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Bush Gives Speech on Corporate Responsibility

Aired September 26, 2002 - 11:19   ET


LEON HARRIS, CNN ANCHOR: We want to go back to Washington now. President Bush now is beginning some remarks. He's at an event talking about corporate responsibility.
GEORGE W. BUSH, PRESIDENT OF THE UNITED STATES: ... in the promise of growth and integrity. For the sake of our free market, corporate criminals must pay a price.

Today, I want to thank all of you -- U.S. attorneys, senior prosecutors, FBI special agents, senior Treasury and IRS officials and many others -- I want to thank you for your efforts, and I want to thank you for the progress which is being made.

Your mandate is to root out crime from corporate America's board rooms and executive suites. Your mission is to protect the rights and interest of American workers and investors. And your work is essential to our nation.

Particularly want to thank Attorney General John Ashcroft, who is doing an excellent job as our attorney general.

I also want to thank Elaine Chao, secretary of labor, for her hard work.

I appreciate Harvey Pitt, who is the chairman of the Securities and Exchange Commission.

BUSH: He's doing a fine job. As is Michael Powell, the chairman of the FCC; Jim Newsome, the chairman of the Commodity Futures Trading Commission; Larry Thompson, who's in charge of the president's task force to root out corporate fraud as deputy attorney general; Michael Chertoff, the assistant attorney general of the criminal division of the Department of Justice; Jim Comey, U.S. attorney, Southern District of New York; and Debra Yang, U.S. attorney, Central District of California.

I want to thank them for being up here on the stage with me. I want to thank them for their fabulous leadership in doing what's right for America.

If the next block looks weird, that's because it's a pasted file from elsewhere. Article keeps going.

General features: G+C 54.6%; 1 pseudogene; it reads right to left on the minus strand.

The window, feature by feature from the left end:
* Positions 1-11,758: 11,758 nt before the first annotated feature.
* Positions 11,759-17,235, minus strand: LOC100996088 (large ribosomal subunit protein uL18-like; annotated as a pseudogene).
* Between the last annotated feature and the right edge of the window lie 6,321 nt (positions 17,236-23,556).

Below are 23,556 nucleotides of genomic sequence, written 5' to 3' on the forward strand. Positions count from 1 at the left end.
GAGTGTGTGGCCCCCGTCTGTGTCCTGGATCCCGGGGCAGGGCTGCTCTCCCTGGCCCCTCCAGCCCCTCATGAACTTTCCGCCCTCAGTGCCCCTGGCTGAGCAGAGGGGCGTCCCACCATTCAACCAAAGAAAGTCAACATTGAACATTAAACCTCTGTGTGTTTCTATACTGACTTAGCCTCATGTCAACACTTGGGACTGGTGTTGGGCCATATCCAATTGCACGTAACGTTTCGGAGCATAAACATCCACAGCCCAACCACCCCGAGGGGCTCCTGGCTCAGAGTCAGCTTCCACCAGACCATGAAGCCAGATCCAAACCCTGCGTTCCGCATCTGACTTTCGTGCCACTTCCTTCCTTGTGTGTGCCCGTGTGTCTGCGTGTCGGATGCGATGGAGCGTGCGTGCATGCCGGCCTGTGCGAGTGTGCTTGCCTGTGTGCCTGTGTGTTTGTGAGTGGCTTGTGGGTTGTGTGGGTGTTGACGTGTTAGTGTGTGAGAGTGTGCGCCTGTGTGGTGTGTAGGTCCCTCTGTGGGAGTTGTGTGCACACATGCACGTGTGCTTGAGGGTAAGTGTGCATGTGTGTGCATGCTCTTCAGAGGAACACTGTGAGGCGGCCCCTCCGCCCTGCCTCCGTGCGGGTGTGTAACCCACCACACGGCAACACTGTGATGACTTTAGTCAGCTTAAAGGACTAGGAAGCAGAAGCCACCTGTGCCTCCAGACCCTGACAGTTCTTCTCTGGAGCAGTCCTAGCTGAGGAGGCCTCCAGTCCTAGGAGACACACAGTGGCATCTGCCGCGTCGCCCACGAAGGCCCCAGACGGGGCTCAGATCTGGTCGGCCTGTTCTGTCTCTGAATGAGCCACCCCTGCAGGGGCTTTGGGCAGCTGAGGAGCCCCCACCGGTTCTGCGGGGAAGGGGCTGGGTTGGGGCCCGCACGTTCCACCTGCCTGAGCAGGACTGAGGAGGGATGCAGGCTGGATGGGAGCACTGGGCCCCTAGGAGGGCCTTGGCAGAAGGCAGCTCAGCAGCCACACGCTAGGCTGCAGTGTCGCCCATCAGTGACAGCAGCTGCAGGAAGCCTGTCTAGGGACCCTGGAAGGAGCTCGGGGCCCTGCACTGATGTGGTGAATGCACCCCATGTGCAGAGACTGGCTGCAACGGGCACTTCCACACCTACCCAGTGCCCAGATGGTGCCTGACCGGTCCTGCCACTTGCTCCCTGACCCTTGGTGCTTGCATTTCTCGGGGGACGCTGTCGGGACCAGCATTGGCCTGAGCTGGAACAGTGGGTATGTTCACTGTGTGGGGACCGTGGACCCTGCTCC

Since the exposure of recent corporate scandals, we have taken a series of strong measures. The American people need to know we're acting, we're moving, and we're moving fast. The Securities and Exchange Commission has hired 50 new personnel to support their efforts to ensure that business in America is open and honest and to confront it when it's not. More help is on the way.

I've signed the most far-reaching reform of American business practices since the time of Franklin D. Roosevelt. With this law, we're making sure that the numbers are honest and the numbers are understandable. We're making sure the auditors are audited and the accountants are held to account.

And one of the most aggressive steps we've taken has been to create the new Corporate Fraud Task Force, headed by Larry, to investigate and prosecute financial crimes, to recover the proceeds of those crimes and hold corporate criminals to account.

This task force includes members of the Justice Department and the FBI, U.S. attorneys from around the country. It includes the SEC and the Treasury and Labor Departments, the Commodity Futures Trading Commission, the Federal Communications Commission and the Federal Energy Regulatory Commission.

This broad effort is sending a clear warning and a clear message to every dishonest corporate leader: You will be exposed and you'll be punished. No board room in America is above or beyond the law.

I set this mandate, and today I want to give a report to the American people on the progress, the great progress which you all are making. Our law enforcement agencies are after them, they're acting. Since the task force was formed just two and a half months ago, the Department of Justice has opened more than 100 investigations into suspected corporate fraud. In two and a half months, 100 cases have been opened. Charges have been filed against more than 150 defendants. In two and a half months, 150 people have been charged. And more than 45 defendants have been convicted or intend to plead guilty. In two and a half months, 45 people have been brought to justice.

The Securities and Exchange Commission is also acting. In the past year, the SEC has filed a record 156 actions for financial fraud and disclosure violations, a 51 percent increase over fiscal year 2000.